- The number of sperm with a normal shape (morphology) is the amount of sperm with a normal shape. Sperm with unusual forms may be incapable of fertilizing an egg.
- The acidity of the sperm is described by its pH. Abnormal acidity might destroy sperm or impair their motion.
- White blood cells (leukocytes) in sperm may indicate that you have an infection that is interfering with fertility.
Even if some of the results of your semen analysis are abnormal, you are not necessarily forever infertile. However, it does indicate that the difficulty you and your partner are having may be somewhat due to their sperm.
To help identify the problem's cause and enable treatment, the doctor might prescribe additional tests. There are numerous potential reasons, including:
The cause of infertility affects the treatments. The healthcare provider could suggest that you visit a physician who specializes in infertility to assist in increasing the chances of getting pregnant.
Do I need to know anything else about semen analysis?
There are numerous at-home kits that only count sperm. Even though some kits offer more information than others, none of them can compare to the analysis the provider prescribes for you
With at-home self-test kits, individuals gather a sample of semen and use the kit to conduct an independent sperm count. Self-collection kits allow you to collect a sperm sample at home and mail it to a lab. These tests provide more information than home tests, but they do not replace a more comprehensive sperm evaluation ordered by the provider.
Frequently Asked Questions
1. What are normal sperm test results?
Sperm densities usually range from 15 million to more than 200 million sperm. Individuals with a low sperm count have fewer than 15 million sperm.
2. What is the normal sperm count to get pregnant?
When at least 15 million sperm per milliliter of semen are released after a single ejaculation, fertility is most likely.
3. Is the semen analysis test important?
One of the earliest tests to determine a man's fertility is a semen analysis. It can help determine whether the cause of infertility concerns sperm production or quality. Male infertility issues affect about half of couples who are unable to conceive.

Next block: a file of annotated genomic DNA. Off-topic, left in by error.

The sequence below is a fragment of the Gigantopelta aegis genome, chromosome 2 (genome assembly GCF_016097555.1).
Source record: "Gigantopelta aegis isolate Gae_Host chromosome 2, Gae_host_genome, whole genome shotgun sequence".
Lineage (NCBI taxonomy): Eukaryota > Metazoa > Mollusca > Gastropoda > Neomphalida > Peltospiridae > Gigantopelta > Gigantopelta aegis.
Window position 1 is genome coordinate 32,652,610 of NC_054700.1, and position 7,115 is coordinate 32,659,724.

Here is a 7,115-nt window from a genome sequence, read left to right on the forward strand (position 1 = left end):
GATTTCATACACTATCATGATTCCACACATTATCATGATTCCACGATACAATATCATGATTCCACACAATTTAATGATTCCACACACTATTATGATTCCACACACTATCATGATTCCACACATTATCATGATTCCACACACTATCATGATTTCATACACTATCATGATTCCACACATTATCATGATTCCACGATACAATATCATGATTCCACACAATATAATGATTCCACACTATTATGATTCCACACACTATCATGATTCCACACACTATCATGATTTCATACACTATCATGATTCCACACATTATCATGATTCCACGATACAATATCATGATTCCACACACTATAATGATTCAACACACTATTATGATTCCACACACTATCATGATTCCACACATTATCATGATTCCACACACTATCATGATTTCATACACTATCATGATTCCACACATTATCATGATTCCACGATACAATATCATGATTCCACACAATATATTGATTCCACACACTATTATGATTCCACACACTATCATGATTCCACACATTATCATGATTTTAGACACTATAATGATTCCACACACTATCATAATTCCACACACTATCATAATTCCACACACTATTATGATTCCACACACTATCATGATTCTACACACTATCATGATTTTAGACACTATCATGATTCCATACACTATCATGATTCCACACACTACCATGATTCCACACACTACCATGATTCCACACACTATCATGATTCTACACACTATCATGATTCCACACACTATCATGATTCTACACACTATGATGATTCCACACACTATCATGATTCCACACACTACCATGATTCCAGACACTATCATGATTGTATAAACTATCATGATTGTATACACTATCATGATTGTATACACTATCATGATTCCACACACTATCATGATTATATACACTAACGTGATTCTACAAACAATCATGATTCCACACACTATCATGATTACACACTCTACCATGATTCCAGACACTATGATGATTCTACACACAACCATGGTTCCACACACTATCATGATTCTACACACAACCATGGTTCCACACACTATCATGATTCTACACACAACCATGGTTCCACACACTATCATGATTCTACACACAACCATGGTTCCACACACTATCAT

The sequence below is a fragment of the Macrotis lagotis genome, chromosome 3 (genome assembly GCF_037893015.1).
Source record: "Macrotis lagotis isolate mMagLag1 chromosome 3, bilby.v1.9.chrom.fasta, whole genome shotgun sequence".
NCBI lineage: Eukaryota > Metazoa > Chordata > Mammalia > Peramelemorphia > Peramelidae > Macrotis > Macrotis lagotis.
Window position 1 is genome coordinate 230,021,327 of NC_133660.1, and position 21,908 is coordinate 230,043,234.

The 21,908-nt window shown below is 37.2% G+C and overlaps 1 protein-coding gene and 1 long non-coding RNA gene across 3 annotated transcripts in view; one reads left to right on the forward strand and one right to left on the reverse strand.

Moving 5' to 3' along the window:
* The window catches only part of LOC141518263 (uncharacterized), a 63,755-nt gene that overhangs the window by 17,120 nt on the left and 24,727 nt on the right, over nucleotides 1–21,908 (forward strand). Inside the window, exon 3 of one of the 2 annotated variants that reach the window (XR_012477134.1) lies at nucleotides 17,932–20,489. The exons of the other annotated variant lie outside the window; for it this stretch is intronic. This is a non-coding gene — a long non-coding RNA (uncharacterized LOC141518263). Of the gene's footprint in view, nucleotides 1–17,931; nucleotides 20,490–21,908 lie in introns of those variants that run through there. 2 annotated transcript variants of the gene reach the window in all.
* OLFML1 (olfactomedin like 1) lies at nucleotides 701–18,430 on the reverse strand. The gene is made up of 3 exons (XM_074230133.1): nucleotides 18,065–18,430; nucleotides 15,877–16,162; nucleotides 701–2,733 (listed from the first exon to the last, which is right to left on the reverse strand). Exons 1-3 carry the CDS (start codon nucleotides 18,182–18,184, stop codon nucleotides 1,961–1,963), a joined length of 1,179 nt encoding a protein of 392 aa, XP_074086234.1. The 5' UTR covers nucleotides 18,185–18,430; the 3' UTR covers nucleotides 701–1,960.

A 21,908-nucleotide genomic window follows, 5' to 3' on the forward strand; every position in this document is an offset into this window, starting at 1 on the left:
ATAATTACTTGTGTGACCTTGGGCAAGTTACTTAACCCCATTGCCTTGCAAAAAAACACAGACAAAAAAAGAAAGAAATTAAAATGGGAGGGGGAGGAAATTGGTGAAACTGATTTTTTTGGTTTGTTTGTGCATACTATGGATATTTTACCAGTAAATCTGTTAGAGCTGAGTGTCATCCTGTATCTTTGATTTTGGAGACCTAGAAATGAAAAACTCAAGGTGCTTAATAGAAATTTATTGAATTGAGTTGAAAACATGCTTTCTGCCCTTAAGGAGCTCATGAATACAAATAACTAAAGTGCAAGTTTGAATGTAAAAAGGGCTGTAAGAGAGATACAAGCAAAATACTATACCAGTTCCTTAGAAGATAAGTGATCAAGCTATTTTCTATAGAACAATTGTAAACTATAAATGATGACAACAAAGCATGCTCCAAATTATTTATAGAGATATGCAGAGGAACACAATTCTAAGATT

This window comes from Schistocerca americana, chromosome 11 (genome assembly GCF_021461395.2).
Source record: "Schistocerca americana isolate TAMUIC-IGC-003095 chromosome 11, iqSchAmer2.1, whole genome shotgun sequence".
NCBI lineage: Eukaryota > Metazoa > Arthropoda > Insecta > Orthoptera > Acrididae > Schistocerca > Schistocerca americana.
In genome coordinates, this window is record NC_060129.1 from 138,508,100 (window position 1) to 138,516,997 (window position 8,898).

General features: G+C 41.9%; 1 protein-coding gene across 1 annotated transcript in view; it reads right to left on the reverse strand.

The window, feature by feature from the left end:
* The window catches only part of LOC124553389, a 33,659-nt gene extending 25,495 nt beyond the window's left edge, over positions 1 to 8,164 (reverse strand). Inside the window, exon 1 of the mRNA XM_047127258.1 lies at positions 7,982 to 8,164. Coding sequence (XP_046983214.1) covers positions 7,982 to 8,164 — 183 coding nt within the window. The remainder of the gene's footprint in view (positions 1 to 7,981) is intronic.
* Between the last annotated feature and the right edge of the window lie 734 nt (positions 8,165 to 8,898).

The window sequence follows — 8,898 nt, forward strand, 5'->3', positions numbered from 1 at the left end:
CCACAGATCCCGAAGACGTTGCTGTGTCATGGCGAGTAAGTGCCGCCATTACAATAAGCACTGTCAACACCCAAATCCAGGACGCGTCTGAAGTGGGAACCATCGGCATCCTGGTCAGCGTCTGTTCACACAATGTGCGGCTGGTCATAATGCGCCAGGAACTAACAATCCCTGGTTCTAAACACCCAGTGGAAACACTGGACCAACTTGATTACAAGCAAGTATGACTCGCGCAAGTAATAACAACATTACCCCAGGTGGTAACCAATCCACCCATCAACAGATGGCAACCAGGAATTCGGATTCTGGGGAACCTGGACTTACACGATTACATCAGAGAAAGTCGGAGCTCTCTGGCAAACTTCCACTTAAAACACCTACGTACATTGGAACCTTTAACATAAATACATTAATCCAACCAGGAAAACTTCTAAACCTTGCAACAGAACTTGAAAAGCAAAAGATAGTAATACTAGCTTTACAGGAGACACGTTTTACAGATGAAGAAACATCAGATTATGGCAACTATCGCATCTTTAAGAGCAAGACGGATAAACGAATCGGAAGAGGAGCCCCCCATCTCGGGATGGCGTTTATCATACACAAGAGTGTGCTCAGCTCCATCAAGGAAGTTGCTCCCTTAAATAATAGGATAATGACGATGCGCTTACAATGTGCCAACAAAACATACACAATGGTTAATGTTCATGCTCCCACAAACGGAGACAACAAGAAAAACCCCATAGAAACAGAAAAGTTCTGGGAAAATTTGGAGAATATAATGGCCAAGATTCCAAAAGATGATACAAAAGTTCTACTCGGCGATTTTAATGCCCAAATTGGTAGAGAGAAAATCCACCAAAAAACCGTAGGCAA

4. Can a urologist do a sperm analysis?
Yes, the urologist will provide an accurate diagnosis, explain how hormones affect sperm production, and do a sperm test to understand what's incorrect.
5. Which foods are bad for sperm?
Apart from being harmful to your heart, processed meats like bacon, ham, salami, and even hotdogs can impair sperm counts and sperm motility.
6. Is male infertility curable?
The good news is that many male infertility cases can be successfully treated, enabling couples to realize their goal of having a baby. Male infertility can be treated surgically, non-surgically, or with assisted reproductive technology treatments.
7. Does the semen analysis test require fasting?
As per the doctor's instructions you have to fast for at least 8 hours before having the blood collected. It includes fasting for at least eight hours without eating or drinking anything besides water.
8. Should you drink before a semen analysis test?
Two to five days before the test, abstain from alcohol, caffeine, and illegal substances like cocaine and marijuana. As directed by the doctor, stop using any herbal remedies.
9. What can affect the semen analysis tests?
Heavy consumption of nicotine, alcohol, narcotics like cocaine or marijuana, and a few medicines, including long-term anabolic steroid use,chemotherapy, testosterone replacement therapy, some antibiotics, and some antidepressants, can all impact the results of a semen analysis test.
10. How much does a semen analysis test cost in India?
The test costs approximately between Rs. 190 and Rs. 950, depending on the city, quality, and availability.